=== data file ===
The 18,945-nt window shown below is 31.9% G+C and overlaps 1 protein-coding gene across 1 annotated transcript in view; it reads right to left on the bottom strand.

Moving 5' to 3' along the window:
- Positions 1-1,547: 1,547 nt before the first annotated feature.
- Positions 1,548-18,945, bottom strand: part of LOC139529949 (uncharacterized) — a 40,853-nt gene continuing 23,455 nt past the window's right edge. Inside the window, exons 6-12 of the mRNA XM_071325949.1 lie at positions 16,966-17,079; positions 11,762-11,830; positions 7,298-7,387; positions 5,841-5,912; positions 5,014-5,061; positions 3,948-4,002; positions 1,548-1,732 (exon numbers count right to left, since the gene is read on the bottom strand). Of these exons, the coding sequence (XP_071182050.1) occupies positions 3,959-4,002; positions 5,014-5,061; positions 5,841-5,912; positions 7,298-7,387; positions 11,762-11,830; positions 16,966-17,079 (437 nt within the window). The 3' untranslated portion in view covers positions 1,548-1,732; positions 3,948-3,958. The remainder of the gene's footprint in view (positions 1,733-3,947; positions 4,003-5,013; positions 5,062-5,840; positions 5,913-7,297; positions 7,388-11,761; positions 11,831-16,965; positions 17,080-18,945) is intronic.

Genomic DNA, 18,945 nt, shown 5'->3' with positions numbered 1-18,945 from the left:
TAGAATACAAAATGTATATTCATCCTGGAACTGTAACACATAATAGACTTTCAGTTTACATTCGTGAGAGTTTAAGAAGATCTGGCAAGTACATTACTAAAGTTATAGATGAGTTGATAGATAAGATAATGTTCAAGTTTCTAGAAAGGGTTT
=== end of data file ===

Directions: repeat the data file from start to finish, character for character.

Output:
The 18,945-nt window shown below is 31.9% G+C and overlaps 1 protein-coding gene across 1 annotated transcript in view; it reads right to left on the bottom strand.

Moving 5' to 3' along the window:
- Positions 1-1,547: 1,547 nt before the first annotated feature.
- Positions 1,548-18,945, bottom strand: part of LOC139529949 (uncharacterized) — a 40,853-nt gene continuing 23,455 nt past the window's right edge. Inside the window, exons 6-12 of the mRNA XM_071325949.1 lie at positions 16,966-17,079; positions 11,762-11,830; positions 7,298-7,387; positions 5,841-5,912; positions 5,014-5,061; positions 3,948-4,002; positions 1,548-1,732 (exon numbers count right to left, since the gene is read on the bottom strand). Of these exons, the coding sequence (XP_071182050.1) occupies positions 3,959-4,002; positions 5,014-5,061; positions 5,841-5,912; positions 7,298-7,387; positions 11,762-11,830; positions 16,966-17,079 (437 nt within the window). The 3' untranslated portion in view covers positions 1,548-1,732; positions 3,948-3,958. The remainder of the gene's footprint in view (positions 1,733-3,947; positions 4,003-5,013; positions 5,062-5,840; positions 5,913-7,297; positions 7,388-11,761; positions 11,831-16,965; positions 17,080-18,945) is intronic.

Genomic DNA, 18,945 nt, shown 5'->3' with positions numbered 1-18,945 from the left:
TAGAATACAAAATGTATATTCATCCTGGAACTGTAACACATAATAGACTTTCAGTTTACATTCGTGAGAGTTTAAGAAGATCTGGCAAGTACATTACTAAAGTTATAGATGAGTTGATAGATAAGATAATGTTCAAGTTTCTAGAAAGGGTTT